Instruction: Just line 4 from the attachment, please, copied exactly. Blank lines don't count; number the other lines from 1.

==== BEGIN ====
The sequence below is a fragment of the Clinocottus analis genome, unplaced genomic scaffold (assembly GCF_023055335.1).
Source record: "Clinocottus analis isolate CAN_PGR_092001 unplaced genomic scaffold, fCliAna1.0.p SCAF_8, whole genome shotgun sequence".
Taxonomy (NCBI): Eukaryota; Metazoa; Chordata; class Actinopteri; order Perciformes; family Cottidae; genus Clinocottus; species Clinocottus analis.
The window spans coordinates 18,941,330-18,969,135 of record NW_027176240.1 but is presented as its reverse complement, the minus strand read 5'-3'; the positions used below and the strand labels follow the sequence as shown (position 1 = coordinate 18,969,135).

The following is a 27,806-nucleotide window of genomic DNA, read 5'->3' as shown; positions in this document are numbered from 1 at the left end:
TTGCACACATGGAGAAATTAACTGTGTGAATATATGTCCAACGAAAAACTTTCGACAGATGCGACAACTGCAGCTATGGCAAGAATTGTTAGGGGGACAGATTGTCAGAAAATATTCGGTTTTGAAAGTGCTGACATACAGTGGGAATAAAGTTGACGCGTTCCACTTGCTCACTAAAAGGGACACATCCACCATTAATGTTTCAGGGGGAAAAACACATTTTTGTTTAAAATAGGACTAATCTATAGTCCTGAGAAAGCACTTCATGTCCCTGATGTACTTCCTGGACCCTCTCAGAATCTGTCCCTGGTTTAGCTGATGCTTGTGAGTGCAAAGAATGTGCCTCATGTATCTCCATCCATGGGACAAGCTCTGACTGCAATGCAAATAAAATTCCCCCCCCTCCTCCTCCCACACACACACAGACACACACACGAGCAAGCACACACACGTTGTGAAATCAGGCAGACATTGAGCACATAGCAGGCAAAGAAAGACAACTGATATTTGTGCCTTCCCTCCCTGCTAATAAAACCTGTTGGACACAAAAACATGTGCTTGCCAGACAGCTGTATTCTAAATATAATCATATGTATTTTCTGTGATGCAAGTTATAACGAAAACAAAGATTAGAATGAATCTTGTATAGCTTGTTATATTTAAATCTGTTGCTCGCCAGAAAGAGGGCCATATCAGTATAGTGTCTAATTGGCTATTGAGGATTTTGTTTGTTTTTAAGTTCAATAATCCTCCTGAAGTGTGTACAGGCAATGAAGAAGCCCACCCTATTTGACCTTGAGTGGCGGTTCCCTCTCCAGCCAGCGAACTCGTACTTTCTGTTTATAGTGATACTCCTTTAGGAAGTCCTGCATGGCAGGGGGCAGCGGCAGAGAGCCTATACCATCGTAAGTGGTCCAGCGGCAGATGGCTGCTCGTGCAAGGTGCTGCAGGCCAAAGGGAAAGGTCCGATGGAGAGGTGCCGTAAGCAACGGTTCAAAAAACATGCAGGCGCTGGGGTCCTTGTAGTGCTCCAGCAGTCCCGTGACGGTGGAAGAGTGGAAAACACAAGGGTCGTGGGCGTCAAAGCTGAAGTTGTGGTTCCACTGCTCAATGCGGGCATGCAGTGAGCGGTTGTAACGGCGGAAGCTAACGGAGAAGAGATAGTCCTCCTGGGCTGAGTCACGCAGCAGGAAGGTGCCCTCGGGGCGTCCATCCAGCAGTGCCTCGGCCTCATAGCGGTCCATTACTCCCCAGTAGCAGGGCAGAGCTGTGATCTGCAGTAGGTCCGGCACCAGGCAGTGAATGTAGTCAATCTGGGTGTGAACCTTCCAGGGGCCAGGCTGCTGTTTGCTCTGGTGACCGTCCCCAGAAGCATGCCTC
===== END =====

The window spans coordinates 18,941,330-18,969,135 of record NW_027176240.1 but is presented as its reverse complement, the minus strand read 5'-3'; the positions used below and the strand labels follow the sequence as shown (position 1 = coordinate 18,969,135).